Percutaneous Irreversible Electroporation Lung Ablation: Preliminary Results in a Porcine Model
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Irreversible electroporation (IRE) uses direct electrical pulses to create permanent “pores” in cell membranes to cause cell death. In contrast to conventional modalities, IRE has a nonthermal mechanism of action. Our objective was to study the histopathological and imaging features of IRE in normal swine lung.
Materials and Methods
Eleven female swine were studied for hyperacute (8 h), acute (24 h), subacute (96 h), and chronic (3 week) effects of IRE ablation in lung. Paired unipolar IRE applicators were placed under computed tomography (CT) guidance. Some applicators were deliberately positioned near bronchovascular structures. IRE pulse delivery was synchronized with the cardiac rhythm only when ablation was performed within 2 cm of the heart. Contrast-enhanced CT scan was performed immediately before and after IRE and at 1 and 3 weeks after IRE ablation. Representative tissue was stained with hematoxylin and eosin for histopathology.
Twenty-five ablations were created: ten hyperacute, four acute, and three subacute ablations showed alveolar edema and necrosis with necrosis of bronchial, bronchiolar, and vascular epithelium. Bronchovascular architecture was maintained. Chronic ablations showed bronchiolitis obliterans and alveolar interstitial fibrosis. Immediate post-procedure CT images showed linear or patchy density along the applicator tract. At 1 week, there was consolidation that resolved partially or completely by 3 weeks. Pneumothorax requiring chest tube developed in two animals; no significant cardiac arrhythmias were noted.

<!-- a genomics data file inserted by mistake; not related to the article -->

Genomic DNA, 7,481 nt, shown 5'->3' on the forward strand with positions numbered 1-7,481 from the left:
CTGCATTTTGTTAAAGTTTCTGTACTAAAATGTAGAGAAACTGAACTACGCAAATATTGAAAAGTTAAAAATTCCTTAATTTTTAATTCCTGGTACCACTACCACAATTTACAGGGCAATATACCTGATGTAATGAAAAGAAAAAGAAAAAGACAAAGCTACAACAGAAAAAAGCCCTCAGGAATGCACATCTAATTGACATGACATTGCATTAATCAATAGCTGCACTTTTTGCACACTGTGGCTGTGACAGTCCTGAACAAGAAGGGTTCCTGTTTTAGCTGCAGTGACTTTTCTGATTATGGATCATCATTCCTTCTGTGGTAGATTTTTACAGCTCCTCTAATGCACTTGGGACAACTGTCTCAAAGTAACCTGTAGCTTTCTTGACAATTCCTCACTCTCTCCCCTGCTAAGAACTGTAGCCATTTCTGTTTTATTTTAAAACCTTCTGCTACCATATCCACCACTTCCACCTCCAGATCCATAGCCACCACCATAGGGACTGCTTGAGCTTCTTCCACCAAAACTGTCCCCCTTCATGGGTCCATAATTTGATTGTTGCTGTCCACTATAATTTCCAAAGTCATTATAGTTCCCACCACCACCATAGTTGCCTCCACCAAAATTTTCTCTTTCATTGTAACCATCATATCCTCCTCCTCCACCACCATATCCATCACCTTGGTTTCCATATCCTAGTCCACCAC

Our preliminary porcine study demonstrates the nonthermal and extracellular matrix sparing mechanism of action of IRE. IRE is a potential alternative to thermal ablative modalities.
KeywordsExperimental IR Interventional Oncology Ablation Lung/Pulmonary
- 26.Deodhar A, Monette S, Single GW et al (2011) Renal tissue ablation with irreversible electroporation: preliminary results in a porcine model. Urology 77(3) (in press)Google Scholar